Officials Seek Federal Aid to Ease Flooding Problems in Lemmon V - KTVN Channel 2 - Reno Tahoe Sparks News, Weather, Video

Officials Seek Federal Aid to Ease Flooding Problems in Lemmon Valley

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Washoe County announced Thursday that it is declaring a state of emergency, asking for federal assistance due to all the flood damage.

This comes after a press conference in which the county addressed major flooding problems in the Lemmon Valley area.

Unlike most of the region, Lemmon Valley still hasn't dried out from the last few rounds of storms. Flood experts chalk that up to the topography of the area. Lemmon Valley is a basin, and the bottom of that basin is Swan Lake, which has pretty much always been dry. Washoe County officials said that in a typical storm, the water will pass through, but since we've had eight major water events since October, the lake has started to fill, and there's nowhere for the water to go.

"That is the problem when you look at Lemmon Valley," Truckee River Flood Management Authority Senior Hydrogeologist Ed Evans said. "It is a closed basin, so it's not like Lake Tahoe that has a drainage. All the water falling on the hills around Peavine and all the surrounding hillside has to flow to the lowest spot in the valley. That is Swan Lake and Silver Lake."

The rising water is seeping into homes, damaging roads, and causing real problems for about 20 families. Some have had to relocate, while others are sandbagging and sticking it out.

For those who stay, county officials have words of caution. The floodwater could have damaged wells and septic systems, compromising water quality. It could cause problems with plumbing as well. They're urging residents to check their systems closely, and if they notice water clarity issues, to call a professional.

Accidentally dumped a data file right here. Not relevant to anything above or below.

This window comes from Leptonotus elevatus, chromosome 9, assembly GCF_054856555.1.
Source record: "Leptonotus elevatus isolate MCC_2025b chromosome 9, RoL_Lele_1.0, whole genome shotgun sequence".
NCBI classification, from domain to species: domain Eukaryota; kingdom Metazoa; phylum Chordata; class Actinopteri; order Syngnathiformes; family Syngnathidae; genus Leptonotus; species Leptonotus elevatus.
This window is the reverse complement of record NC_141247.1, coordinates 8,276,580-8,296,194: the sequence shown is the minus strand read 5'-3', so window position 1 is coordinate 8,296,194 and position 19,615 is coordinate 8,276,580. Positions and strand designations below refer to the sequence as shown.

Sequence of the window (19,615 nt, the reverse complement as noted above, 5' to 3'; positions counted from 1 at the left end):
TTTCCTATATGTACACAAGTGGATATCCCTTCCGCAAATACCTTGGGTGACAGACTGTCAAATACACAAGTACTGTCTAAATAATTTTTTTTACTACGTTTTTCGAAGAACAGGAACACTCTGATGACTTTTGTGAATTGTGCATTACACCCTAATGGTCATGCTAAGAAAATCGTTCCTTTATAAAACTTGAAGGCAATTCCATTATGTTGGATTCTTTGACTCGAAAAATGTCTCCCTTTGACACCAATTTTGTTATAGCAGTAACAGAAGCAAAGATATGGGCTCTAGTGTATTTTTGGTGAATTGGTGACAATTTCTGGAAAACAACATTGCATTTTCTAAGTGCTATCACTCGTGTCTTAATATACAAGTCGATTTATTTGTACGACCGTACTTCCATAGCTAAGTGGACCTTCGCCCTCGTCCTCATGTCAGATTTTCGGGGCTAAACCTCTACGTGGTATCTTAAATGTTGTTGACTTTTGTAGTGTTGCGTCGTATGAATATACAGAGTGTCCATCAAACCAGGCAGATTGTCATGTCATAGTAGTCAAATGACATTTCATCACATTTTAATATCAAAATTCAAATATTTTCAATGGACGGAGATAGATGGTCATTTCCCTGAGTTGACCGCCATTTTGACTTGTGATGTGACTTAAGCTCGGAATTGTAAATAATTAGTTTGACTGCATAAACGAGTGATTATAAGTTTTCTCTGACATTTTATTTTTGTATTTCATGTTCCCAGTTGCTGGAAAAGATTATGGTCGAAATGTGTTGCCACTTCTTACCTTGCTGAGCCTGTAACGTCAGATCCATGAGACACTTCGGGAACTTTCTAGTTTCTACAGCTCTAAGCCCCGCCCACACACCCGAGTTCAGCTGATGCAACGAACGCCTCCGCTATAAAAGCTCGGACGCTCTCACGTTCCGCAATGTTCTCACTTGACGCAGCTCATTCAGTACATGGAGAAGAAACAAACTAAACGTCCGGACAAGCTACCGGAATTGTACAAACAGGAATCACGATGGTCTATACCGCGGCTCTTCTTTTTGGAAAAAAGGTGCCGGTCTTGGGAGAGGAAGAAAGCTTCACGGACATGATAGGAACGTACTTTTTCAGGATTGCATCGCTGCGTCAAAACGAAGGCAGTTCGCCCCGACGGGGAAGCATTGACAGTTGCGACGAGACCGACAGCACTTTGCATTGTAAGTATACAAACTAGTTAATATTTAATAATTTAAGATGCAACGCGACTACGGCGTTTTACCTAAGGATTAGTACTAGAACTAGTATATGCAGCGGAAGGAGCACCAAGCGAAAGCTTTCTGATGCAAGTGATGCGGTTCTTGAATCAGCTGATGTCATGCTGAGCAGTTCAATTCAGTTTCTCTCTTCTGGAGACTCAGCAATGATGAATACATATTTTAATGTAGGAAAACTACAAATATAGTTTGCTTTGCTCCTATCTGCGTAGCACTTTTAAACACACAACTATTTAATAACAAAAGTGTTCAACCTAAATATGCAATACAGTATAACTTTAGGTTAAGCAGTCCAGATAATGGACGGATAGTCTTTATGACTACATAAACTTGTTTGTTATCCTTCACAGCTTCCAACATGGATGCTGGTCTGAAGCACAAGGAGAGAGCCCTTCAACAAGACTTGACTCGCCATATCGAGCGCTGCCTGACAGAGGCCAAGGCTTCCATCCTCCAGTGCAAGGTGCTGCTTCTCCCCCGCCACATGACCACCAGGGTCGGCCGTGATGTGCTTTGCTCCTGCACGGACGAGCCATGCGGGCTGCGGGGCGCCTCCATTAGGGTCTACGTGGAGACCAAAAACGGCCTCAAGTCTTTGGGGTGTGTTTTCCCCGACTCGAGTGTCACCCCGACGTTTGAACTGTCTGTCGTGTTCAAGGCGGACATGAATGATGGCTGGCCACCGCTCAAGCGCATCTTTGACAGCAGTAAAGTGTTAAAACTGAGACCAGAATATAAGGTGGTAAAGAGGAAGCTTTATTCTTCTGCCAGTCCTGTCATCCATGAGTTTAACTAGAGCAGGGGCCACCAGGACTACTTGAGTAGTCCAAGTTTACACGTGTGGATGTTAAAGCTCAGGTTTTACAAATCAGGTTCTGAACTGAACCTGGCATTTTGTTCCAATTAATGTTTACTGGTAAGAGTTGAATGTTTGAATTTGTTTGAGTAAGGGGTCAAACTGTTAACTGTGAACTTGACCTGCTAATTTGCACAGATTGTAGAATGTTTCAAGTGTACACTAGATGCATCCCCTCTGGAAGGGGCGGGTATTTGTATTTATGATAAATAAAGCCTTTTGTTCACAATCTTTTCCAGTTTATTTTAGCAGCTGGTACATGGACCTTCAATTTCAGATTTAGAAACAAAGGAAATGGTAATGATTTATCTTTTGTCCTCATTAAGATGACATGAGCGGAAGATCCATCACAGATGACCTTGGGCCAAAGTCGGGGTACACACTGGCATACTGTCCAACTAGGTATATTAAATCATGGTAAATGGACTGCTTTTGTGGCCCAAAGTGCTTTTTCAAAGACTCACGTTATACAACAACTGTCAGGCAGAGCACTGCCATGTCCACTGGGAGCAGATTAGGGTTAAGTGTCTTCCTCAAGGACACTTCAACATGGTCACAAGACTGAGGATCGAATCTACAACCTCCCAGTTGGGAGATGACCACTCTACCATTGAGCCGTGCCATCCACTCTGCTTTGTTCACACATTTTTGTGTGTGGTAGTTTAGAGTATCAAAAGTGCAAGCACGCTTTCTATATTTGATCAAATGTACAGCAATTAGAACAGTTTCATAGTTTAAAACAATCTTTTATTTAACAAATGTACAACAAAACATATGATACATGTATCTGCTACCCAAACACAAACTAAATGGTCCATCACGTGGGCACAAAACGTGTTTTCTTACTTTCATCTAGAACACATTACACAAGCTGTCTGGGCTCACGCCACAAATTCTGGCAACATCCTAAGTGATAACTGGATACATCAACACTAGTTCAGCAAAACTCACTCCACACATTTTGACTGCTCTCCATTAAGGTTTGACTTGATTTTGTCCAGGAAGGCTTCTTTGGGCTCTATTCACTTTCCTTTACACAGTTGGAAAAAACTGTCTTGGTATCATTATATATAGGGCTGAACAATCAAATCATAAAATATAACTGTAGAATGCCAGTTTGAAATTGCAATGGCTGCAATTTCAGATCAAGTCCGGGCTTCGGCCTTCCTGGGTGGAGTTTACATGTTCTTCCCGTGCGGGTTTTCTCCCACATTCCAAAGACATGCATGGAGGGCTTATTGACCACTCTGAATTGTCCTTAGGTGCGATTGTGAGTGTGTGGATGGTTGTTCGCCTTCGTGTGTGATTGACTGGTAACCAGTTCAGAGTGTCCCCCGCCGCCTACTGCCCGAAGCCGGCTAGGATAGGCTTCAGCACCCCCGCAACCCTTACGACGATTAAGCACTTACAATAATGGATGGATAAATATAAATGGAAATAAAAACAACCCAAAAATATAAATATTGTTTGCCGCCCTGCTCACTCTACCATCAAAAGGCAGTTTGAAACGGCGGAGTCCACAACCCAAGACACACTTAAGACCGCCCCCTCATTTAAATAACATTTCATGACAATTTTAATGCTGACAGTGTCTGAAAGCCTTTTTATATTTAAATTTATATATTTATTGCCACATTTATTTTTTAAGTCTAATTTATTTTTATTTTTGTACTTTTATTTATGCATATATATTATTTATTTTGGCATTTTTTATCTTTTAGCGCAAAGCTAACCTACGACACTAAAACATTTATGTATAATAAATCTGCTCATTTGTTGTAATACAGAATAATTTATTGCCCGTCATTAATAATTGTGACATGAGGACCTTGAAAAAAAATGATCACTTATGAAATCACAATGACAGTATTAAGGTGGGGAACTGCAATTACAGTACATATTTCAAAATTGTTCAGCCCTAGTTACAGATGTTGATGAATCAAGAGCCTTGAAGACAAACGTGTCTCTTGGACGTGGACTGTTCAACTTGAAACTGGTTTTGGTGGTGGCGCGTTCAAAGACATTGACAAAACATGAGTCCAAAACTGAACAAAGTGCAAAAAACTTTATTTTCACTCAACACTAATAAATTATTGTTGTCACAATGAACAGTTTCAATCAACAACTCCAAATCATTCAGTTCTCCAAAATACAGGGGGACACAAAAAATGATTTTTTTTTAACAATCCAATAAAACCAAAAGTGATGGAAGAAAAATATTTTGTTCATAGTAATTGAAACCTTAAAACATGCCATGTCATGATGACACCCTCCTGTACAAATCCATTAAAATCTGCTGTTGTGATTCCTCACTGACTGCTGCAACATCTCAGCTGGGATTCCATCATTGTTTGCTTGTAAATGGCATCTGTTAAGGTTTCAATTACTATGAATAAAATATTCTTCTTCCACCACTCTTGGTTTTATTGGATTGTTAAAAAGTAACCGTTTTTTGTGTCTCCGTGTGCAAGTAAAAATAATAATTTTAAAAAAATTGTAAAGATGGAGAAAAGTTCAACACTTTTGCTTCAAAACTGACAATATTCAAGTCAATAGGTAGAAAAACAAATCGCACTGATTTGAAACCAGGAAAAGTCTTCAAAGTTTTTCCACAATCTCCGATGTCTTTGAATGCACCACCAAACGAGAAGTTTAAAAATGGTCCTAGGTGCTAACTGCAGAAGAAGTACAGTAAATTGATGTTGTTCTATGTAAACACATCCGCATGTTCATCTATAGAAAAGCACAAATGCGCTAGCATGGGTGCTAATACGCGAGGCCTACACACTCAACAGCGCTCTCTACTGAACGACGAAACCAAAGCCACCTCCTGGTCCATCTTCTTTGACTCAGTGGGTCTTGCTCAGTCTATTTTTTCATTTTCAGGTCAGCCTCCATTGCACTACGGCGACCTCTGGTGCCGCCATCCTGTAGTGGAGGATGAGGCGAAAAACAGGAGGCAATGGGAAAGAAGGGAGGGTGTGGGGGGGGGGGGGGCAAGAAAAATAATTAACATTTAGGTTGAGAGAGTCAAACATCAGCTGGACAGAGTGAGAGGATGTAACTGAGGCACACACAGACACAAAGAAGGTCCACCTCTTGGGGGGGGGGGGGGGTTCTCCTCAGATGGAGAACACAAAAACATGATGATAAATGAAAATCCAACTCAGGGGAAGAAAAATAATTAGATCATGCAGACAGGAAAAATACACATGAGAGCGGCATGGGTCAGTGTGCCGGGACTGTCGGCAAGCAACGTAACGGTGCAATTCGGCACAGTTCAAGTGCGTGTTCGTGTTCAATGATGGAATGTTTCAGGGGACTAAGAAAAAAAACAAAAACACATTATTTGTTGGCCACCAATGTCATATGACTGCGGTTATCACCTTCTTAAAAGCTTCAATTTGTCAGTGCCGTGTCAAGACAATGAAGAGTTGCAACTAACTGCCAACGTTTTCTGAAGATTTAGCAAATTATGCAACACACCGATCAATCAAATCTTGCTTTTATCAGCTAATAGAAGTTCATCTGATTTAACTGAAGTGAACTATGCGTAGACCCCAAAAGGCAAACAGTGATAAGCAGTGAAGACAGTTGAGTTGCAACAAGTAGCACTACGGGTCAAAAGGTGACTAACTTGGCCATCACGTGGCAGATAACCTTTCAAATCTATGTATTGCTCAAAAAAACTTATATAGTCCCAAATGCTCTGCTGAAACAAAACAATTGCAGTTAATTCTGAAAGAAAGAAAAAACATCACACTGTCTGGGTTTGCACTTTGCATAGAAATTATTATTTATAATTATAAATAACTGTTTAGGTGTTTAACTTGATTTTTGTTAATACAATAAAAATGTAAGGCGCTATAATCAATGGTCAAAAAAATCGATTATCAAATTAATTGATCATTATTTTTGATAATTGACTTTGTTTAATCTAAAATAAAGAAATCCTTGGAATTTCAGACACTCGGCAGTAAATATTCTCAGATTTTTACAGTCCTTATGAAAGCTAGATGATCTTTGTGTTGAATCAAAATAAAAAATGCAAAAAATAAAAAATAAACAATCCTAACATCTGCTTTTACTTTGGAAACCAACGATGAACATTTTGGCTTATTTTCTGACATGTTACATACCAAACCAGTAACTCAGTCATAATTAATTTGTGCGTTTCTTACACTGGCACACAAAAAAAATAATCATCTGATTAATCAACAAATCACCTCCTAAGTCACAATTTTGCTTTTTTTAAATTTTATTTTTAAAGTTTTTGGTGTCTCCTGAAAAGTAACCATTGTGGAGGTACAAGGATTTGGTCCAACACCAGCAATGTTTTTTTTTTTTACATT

If they choose to relocate, Washoe County Manager John Slaughter said there are programs to help, and vouchers available to ease the cost.

Sheriff's deputies urged everyone to stay away from closed roads in the area. The department has already had to rescue several drivers stuck in deep water and mud.

It's far from over. Any further storms or snow runoff will cause the lake level to rise more, endangering more homes. It's a situation county officials called "unprecedented," unique to this record-breaking water year.

"This is a very unique situation," Slaughter said. "We are learning as we go, how the lake is performing, and it'll be something that we study. We've begun discussions on what mitigation [options] do we have. We don't have the answer yet on this particular event."

Washoe County is reaching out to residents who are affected, but if you haven't heard from them, they are asking you to call their Community Services line at 328-2180.

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